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Like Kind Exchanges IRC §1031

In doing my research this morning I came across the Treasury Office’s Tax Analysis of like-kind exchanges.  For tax year 2007 (the last year in which detailed records are kept) taxpayers saved a total of $82.6 billion (with a B), in capital gains taxes using these exchanges.  I thought today would be a good day to talk about IRC §1031, just in case someone out there is considering a like-kind exchange.

IRC §1031 is extremely intricate, but I will try and make it understandable for my readers.  A 1031 Exchange is something called a “like-kind exchange.”  It is just what it says it is.  You exchange a property for another property that is like-kind.  A perfect, everyday, like-kind exchange would be when you go to a car dealer, and trade your car in for another car.  You are given an allowance for your vehicle, and then you have to pay the difference.  Most people are familiar with trading in a car, so let’s expand on this a little bit to get the true concept.

Let’s say that you own a rental property that you bought for $60,000.  You have had the property for ten years, and you have been told by a realtor that you can now sell that property for $200,000.  This would make you a profit of $140,000, and you would be responsible for $21,000 in capital gains tax.  With the money that you are going to make, you want to buy two different rental properties.  Your option is to sell the property, recognize $140,000 gain and pay the $21,000 in taxes, which then results in you having less money to invest in the next property.  Instead of doing that, you may want to consider the advice of a really good accountant, who recommends that you consider doing a 1031 Exchange.  In a 1031 Exchange, you would hire something called a Qualified Intermediary (QI), that would take possession of the $140,000, and when you decide on the properties to buy the QI would then purchase the property with your money.  If you do it this way, you save $21,000 in what would otherwise be your tax liability.  Pretty nice…huh?  HOWEVER, (I have a job because of the “howevers”) there are certain rules you have to follow.  The rules that I am about to tell you are “hard and fast.”  There are no exceptions, and missing a deadline will cause the transaction to be taxable.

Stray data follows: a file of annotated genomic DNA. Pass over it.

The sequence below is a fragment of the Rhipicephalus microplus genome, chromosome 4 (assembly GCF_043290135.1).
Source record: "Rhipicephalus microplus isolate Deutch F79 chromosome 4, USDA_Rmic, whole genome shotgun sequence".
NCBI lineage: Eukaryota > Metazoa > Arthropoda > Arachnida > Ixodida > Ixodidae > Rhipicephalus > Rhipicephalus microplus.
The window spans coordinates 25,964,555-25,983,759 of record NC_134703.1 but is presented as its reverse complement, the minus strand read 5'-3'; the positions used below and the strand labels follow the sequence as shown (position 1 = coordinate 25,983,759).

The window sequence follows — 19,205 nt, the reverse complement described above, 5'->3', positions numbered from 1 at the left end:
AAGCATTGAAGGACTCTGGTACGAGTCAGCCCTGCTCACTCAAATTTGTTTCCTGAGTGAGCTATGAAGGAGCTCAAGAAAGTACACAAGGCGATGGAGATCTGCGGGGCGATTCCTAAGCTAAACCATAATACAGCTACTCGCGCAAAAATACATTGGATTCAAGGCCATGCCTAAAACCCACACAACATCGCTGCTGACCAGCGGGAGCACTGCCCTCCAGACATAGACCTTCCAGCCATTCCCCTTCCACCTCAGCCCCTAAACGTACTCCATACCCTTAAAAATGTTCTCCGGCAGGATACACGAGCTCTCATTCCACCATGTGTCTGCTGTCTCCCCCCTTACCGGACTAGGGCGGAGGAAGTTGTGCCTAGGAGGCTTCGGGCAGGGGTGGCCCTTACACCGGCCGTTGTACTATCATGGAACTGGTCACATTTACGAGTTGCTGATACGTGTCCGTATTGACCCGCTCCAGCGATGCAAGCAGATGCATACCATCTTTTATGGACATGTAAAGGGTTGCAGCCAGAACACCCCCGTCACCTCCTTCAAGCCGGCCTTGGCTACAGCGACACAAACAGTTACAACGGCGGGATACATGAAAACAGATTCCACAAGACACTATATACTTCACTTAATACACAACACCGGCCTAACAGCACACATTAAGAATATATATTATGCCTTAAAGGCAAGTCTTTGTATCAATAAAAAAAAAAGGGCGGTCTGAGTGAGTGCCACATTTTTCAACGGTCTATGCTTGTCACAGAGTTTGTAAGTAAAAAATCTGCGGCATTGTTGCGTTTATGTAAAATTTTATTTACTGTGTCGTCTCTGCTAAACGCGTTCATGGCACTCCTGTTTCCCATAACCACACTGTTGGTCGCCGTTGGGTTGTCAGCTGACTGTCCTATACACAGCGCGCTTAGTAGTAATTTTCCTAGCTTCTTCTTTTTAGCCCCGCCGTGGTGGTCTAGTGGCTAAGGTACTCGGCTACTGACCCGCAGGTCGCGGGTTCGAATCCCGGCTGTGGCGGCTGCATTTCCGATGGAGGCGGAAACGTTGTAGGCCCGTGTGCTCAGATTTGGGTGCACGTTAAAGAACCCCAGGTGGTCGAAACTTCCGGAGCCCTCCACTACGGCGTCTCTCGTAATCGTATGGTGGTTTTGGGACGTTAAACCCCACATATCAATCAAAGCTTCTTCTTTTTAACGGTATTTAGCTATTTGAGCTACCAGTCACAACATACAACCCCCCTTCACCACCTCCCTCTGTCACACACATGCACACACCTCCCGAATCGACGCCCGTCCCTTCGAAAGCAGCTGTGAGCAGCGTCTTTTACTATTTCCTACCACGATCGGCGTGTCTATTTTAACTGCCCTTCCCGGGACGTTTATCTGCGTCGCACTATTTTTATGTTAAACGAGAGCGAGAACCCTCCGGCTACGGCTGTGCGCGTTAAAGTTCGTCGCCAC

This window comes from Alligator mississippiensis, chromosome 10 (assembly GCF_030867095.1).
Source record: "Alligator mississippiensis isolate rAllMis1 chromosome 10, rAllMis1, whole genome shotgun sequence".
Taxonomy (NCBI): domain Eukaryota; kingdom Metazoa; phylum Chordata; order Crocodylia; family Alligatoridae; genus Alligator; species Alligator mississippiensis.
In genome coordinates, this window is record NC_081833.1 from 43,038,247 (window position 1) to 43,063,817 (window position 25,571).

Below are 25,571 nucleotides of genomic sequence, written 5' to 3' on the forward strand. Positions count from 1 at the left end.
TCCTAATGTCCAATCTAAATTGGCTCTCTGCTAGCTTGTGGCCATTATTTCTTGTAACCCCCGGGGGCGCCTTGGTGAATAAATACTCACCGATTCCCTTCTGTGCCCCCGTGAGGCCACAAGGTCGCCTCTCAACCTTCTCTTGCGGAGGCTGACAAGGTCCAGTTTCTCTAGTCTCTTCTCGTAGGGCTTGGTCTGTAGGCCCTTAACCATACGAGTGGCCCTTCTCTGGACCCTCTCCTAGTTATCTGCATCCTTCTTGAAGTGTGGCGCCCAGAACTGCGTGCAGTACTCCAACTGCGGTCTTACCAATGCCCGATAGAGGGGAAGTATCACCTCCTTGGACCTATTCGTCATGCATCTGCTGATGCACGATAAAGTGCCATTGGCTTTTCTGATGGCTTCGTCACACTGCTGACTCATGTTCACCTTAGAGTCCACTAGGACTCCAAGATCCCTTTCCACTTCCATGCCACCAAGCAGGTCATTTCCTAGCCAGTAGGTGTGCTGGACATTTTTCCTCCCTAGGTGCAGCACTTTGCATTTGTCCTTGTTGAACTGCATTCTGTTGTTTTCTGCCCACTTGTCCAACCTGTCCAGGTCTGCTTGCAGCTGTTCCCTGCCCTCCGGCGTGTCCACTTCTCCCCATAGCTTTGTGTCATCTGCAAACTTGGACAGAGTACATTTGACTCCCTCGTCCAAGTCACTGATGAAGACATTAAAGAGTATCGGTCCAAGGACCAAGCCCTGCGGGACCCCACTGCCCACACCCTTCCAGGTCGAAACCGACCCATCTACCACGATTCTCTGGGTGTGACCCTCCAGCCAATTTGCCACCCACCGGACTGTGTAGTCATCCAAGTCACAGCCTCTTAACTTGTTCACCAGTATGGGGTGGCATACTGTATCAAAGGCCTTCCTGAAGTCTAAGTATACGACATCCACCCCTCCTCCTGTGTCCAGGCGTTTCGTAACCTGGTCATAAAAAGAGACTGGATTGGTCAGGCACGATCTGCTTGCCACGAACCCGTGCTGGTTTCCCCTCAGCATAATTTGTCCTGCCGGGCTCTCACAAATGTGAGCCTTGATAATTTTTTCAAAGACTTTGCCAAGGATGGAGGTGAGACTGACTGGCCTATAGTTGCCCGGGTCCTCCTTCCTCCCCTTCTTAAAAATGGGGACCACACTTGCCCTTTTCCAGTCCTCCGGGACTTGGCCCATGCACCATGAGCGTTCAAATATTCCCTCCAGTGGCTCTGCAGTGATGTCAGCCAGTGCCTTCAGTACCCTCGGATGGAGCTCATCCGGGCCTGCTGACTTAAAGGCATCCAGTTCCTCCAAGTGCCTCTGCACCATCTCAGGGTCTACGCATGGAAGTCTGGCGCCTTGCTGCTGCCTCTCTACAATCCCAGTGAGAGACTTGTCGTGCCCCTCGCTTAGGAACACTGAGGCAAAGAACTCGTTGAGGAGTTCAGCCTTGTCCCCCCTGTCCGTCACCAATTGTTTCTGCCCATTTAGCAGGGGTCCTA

You have 45 days AFTER the transaction to identify up to three properties that you want to roll your gain into.  Why would you identify more than one property?  Deals can fall through, and you want to have a couple of backup property options, should your first choice property not work out as planned.  You must identify these properties in writing to your QI.  After you identify the property, you have 180 days OR the due date of the tax return plus extensions to TAKE POSSESSION of the property.  What I am about to tell you isn’t a written rule, but Tax Court Cases have shown how the Court will rule, so I prefer to go by that.  You must hold the replacement property for AT LEAST two tax returns.

1031 Exchanges aren’t just limited to real estate, you can use them with any income producing property, such as with a business.   There are some exceptions:

(A)  stock in trade, or other property held primarily for sale,

(B)  stocks, bonds, or notes,

(C)  other securities or evidences of indebtedness or interest,

(D)  interests in a partnership,

(E)  certificates of trust or beneficial interests, or

(F)  choses in action.

Also, you have to be careful about the QI that you select to work with.  Remember that there are plenty of unscrupulous businesspeople out there who will gladly steal your money, or other things.  So, as with all your financial transactions, be sure to do your homework, and make sure you are dealing with a reputable company. 

This is just a very brief article about 1031 Exchanges, there are a lot of ins and outs, but this gives you a general idea.

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